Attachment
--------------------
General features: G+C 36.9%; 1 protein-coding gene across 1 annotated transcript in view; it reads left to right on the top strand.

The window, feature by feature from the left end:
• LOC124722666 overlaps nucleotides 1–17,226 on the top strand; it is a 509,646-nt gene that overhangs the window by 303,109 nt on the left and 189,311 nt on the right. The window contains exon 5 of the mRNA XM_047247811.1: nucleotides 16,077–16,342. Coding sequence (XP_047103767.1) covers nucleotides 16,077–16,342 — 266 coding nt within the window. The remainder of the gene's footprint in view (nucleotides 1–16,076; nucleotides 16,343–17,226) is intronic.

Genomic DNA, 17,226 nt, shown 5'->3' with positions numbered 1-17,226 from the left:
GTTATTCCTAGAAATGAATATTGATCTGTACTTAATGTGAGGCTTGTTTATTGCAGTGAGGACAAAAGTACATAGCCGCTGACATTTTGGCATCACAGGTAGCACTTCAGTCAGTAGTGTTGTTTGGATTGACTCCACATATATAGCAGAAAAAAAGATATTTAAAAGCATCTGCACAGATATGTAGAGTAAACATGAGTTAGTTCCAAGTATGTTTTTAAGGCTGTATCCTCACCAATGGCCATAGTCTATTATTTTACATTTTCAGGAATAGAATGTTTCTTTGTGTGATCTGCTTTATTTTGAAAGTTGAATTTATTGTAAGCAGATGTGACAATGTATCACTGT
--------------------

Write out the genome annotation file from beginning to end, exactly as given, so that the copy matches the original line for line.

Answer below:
General features: G+C 36.9%; 1 protein-coding gene across 1 annotated transcript in view; it reads left to right on the top strand.

The window, feature by feature from the left end:
• LOC124722666 overlaps nucleotides 1–17,226 on the top strand; it is a 509,646-nt gene that overhangs the window by 303,109 nt on the left and 189,311 nt on the right. The window contains exon 5 of the mRNA XM_047247811.1: nucleotides 16,077–16,342. Coding sequence (XP_047103767.1) covers nucleotides 16,077–16,342 — 266 coding nt within the window. The remainder of the gene's footprint in view (nucleotides 1–16,076; nucleotides 16,343–17,226) is intronic.

Genomic DNA, 17,226 nt, shown 5'->3' with positions numbered 1-17,226 from the left:
GTTATTCCTAGAAATGAATATTGATCTGTACTTAATGTGAGGCTTGTTTATTGCAGTGAGGACAAAAGTACATAGCCGCTGACATTTTGGCATCACAGGTAGCACTTCAGTCAGTAGTGTTGTTTGGATTGACTCCACATATATAGCAGAAAAAAAGATATTTAAAAGCATCTGCACAGATATGTAGAGTAAACATGAGTTAGTTCCAAGTATGTTTTTAAGGCTGTATCCTCACCAATGGCCATAGTCTATTATTTTACATTTTCAGGAATAGAATGTTTCTTTGTGTGATCTGCTTTATTTTGAAAGTTGAATTTATTGTAAGCAGATGTGACAATGTATCACTGT